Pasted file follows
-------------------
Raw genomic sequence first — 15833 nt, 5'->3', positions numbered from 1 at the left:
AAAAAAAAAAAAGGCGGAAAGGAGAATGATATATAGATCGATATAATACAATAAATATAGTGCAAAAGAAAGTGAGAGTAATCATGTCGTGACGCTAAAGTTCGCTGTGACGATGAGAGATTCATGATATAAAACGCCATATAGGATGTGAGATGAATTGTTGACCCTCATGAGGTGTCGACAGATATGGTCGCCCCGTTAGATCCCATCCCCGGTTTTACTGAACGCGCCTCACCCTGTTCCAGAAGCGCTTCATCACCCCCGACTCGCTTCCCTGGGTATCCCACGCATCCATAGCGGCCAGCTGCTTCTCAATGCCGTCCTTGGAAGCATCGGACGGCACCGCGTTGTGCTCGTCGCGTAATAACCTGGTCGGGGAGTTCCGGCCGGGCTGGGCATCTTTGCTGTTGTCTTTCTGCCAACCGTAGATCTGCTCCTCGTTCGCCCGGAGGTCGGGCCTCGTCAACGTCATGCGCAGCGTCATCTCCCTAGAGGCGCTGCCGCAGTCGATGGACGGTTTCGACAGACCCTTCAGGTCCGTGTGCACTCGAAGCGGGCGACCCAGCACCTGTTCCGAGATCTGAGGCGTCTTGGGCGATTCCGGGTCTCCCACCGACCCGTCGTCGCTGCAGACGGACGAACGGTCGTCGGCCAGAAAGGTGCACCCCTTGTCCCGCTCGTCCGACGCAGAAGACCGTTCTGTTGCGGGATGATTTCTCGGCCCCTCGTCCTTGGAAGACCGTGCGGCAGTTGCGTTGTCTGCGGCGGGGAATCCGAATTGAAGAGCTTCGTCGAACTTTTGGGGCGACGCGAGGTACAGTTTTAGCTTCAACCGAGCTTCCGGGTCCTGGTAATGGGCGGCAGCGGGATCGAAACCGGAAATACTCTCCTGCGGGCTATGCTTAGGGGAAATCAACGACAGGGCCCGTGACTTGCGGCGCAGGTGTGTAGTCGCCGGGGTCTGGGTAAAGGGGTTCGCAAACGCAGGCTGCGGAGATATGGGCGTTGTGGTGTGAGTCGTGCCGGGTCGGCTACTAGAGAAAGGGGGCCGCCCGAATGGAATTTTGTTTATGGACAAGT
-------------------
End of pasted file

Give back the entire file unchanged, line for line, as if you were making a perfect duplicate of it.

Raw genomic sequence first — 15833 nt, 5'->3', positions numbered from 1 at the left:
AAAAAAAAAAAAGGCGGAAAGGAGAATGATATATAGATCGATATAATACAATAAATATAGTGCAAAAGAAAGTGAGAGTAATCATGTCGTGACGCTAAAGTTCGCTGTGACGATGAGAGATTCATGATATAAAACGCCATATAGGATGTGAGATGAATTGTTGACCCTCATGAGGTGTCGACAGATATGGTCGCCCCGTTAGATCCCATCCCCGGTTTTACTGAACGCGCCTCACCCTGTTCCAGAAGCGCTTCATCACCCCCGACTCGCTTCCCTGGGTATCCCACGCATCCATAGCGGCCAGCTGCTTCTCAATGCCGTCCTTGGAAGCATCGGACGGCACCGCGTTGTGCTCGTCGCGTAATAACCTGGTCGGGGAGTTCCGGCCGGGCTGGGCATCTTTGCTGTTGTCTTTCTGCCAACCGTAGATCTGCTCCTCGTTCGCCCGGAGGTCGGGCCTCGTCAACGTCATGCGCAGCGTCATCTCCCTAGAGGCGCTGCCGCAGTCGATGGACGGTTTCGACAGACCCTTCAGGTCCGTGTGCACTCGAAGCGGGCGACCCAGCACCTGTTCCGAGATCTGAGGCGTCTTGGGCGATTCCGGGTCTCCCACCGACCCGTCGTCGCTGCAGACGGACGAACGGTCGTCGGCCAGAAAGGTGCACCCCTTGTCCCGCTCGTCCGACGCAGAAGACCGTTCTGTTGCGGGATGATTTCTCGGCCCCTCGTCCTTGGAAGACCGTGCGGCAGTTGCGTTGTCTGCGGCGGGGAATCCGAATTGAAGAGCTTCGTCGAACTTTTGGGGCGACGCGAGGTACAGTTTTAGCTTCAACCGAGCTTCCGGGTCCTGGTAATGGGCGGCAGCGGGATCGAAACCGGAAATACTCTCCTGCGGGCTATGCTTAGGGGAAATCAACGACAGGGCCCGTGACTTGCGGCGCAGGTGTGTAGTCGCCGGGGTCTGGGTAAAGGGGTTCGCAAACGCAGGCTGCGGAGATATGGGCGTTGTGGTGTGAGTCGTGCCGGGTCGGCTACTAGAGAAAGGGGGCCGCCCGAATGGAATTTTGTTTATGGACAAGT